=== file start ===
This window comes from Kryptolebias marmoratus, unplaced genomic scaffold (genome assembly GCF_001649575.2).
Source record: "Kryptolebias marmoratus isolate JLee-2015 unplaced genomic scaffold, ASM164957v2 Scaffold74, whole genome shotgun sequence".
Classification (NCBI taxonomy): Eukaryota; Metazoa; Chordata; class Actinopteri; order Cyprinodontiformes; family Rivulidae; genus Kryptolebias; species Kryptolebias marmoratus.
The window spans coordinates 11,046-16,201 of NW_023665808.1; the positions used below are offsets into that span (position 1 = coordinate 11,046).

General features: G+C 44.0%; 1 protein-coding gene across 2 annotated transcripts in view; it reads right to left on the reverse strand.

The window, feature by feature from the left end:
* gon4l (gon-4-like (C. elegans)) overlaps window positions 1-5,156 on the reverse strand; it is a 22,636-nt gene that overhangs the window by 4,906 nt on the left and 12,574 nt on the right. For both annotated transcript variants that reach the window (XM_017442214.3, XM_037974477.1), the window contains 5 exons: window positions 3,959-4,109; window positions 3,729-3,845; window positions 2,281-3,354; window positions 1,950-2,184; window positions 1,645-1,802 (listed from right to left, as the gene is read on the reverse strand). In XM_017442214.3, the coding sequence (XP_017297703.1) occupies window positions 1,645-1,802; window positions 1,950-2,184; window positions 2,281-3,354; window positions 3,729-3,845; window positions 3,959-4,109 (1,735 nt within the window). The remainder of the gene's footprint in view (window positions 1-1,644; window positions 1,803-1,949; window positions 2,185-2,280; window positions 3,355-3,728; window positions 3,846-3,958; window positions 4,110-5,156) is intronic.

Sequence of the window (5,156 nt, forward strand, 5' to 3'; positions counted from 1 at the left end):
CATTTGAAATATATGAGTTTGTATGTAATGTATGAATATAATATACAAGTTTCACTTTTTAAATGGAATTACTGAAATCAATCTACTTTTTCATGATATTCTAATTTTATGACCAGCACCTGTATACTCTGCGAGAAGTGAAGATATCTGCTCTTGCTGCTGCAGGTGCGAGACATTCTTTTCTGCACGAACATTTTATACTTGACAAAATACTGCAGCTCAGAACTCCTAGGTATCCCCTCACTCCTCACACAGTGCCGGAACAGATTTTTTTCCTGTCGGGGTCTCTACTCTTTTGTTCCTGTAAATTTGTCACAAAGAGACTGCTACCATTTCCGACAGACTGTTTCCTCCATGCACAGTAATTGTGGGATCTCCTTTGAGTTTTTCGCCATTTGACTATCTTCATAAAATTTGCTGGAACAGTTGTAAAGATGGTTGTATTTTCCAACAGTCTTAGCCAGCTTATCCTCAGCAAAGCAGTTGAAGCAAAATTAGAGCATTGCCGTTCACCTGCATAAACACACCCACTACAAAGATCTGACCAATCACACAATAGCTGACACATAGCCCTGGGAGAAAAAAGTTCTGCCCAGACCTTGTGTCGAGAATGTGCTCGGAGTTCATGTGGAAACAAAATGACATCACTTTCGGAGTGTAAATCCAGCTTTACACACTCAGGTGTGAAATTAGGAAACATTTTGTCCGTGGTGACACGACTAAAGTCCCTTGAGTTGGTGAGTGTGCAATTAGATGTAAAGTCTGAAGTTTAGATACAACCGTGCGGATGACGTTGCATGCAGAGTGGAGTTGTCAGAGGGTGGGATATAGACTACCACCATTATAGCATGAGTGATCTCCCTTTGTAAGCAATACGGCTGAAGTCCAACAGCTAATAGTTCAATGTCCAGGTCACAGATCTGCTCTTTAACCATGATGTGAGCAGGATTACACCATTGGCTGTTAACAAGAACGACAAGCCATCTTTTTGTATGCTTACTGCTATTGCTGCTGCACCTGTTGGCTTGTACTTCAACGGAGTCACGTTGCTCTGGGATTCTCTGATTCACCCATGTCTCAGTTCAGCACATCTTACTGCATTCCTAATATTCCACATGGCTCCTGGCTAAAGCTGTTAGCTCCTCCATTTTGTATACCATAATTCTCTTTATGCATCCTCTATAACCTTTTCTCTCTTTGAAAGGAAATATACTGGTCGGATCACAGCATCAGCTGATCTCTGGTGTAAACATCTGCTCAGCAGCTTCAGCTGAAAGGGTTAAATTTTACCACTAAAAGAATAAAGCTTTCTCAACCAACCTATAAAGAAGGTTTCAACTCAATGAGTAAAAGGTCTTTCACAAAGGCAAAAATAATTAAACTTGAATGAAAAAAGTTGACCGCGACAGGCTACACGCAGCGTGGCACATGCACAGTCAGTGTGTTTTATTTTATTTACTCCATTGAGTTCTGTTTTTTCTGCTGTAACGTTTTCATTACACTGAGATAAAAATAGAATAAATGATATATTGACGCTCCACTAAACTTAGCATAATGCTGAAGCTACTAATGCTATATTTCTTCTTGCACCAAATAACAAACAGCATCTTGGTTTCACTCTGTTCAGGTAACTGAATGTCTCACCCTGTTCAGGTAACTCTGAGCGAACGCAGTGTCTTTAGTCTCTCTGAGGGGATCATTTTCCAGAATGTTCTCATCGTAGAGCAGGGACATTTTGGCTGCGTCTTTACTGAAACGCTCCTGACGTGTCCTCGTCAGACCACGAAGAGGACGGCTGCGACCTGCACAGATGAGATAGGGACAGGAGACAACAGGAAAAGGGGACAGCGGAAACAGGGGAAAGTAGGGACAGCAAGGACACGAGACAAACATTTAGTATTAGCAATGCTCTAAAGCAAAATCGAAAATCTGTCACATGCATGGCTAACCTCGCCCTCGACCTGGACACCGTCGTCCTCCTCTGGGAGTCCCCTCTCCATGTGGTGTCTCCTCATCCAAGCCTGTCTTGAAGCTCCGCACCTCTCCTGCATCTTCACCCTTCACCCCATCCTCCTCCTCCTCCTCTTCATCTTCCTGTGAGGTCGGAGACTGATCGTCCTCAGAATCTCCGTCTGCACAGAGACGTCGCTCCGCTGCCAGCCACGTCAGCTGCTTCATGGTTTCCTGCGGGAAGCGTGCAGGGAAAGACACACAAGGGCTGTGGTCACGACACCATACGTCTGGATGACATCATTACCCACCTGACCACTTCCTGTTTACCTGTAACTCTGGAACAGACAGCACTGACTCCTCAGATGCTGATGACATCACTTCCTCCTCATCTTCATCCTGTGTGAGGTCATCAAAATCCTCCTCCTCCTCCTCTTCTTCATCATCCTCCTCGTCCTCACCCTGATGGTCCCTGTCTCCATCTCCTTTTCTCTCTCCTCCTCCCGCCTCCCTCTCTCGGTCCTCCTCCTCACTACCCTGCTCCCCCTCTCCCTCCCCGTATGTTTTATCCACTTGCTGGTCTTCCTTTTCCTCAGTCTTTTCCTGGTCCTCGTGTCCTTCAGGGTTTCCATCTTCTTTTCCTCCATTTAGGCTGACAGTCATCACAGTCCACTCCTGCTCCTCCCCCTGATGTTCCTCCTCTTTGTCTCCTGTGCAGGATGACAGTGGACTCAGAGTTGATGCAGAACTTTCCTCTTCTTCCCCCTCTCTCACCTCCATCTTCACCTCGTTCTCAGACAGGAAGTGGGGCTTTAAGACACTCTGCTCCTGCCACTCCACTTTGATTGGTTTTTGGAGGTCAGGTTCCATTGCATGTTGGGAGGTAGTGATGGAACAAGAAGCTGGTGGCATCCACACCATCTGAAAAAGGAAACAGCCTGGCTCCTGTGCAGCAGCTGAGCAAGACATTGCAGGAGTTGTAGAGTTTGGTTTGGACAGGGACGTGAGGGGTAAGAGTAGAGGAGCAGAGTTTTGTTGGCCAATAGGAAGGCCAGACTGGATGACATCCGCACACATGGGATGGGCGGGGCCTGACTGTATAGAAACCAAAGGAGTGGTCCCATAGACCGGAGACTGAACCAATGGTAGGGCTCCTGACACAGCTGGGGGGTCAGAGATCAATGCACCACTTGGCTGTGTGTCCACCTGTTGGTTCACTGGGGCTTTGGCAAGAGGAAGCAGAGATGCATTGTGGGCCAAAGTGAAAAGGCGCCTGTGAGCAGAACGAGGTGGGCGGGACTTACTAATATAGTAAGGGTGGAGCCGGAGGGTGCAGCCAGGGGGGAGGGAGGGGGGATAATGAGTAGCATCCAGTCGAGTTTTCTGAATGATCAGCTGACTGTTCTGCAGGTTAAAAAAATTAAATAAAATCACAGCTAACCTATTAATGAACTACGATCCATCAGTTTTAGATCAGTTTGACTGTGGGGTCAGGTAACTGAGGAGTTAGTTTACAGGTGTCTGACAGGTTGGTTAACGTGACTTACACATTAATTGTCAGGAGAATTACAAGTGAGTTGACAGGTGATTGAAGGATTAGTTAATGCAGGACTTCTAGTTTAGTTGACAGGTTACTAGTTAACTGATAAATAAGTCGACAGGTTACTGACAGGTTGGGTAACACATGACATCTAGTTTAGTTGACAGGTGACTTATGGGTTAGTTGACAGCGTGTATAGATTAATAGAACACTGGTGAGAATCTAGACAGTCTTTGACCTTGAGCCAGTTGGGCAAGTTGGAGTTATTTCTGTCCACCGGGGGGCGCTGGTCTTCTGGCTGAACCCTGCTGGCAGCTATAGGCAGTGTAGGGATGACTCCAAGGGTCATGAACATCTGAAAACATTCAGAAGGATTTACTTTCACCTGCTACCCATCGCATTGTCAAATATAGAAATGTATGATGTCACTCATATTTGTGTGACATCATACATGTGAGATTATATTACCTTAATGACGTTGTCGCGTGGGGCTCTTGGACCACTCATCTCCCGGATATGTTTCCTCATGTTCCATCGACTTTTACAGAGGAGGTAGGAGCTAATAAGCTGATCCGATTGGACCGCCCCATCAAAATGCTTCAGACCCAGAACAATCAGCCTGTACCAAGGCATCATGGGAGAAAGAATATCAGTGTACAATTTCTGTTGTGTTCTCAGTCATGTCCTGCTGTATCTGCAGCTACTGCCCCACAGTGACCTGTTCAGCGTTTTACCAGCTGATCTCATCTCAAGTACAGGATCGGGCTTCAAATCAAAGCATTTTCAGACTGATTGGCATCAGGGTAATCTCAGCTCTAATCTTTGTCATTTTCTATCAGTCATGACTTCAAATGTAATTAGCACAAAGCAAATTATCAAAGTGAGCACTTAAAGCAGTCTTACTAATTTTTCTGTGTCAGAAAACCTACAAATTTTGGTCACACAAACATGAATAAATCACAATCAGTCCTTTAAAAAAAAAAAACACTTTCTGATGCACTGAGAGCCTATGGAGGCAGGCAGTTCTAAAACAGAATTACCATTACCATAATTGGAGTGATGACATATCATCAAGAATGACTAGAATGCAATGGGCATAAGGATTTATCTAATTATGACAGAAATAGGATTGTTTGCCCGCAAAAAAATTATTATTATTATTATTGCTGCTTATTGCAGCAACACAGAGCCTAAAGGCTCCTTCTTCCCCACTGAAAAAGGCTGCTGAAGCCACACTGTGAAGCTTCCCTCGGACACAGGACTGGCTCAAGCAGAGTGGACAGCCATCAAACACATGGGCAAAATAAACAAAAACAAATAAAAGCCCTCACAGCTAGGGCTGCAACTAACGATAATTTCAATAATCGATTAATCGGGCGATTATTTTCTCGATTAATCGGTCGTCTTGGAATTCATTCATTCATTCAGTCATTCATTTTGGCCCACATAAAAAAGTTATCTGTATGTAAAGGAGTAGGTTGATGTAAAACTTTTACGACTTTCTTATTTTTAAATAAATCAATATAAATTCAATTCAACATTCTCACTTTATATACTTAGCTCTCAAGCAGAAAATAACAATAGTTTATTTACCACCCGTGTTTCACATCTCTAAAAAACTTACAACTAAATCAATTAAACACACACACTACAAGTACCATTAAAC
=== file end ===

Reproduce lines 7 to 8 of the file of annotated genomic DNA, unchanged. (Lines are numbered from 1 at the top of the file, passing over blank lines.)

* gon4l (gon-4-like (C. elegans)) overlaps window positions 1-5,156 on the reverse strand; it is a 22,636-nt gene that overhangs the window by 4,906 nt on the left and 12,574 nt on the right. For both annotated transcript variants that reach the window (XM_017442214.3, XM_037974477.1), the window contains 5 exons: window positions 3,959-4,109; window positions 3,729-3,845; window positions 2,281-3,354; window positions 1,950-2,184; window positions 1,645-1,802 (listed from right to left, as the gene is read on the reverse strand). In XM_017442214.3, the coding sequence (XP_017297703.1) occupies window positions 1,645-1,802; window positions 1,950-2,184; window positions 2,281-3,354; window positions 3,729-3,845; window positions 3,959-4,109 (1,735 nt within the window). The remainder of the gene's footprint in view (window positions 1-1,644; window positions 1,803-1,949; window positions 2,185-2,280; window positions 3,355-3,728; window positions 3,846-3,958; window positions 4,110-5,156) is intronic.

Sequence of the window (5,156 nt, forward strand, 5' to 3'; positions counted from 1 at the left end):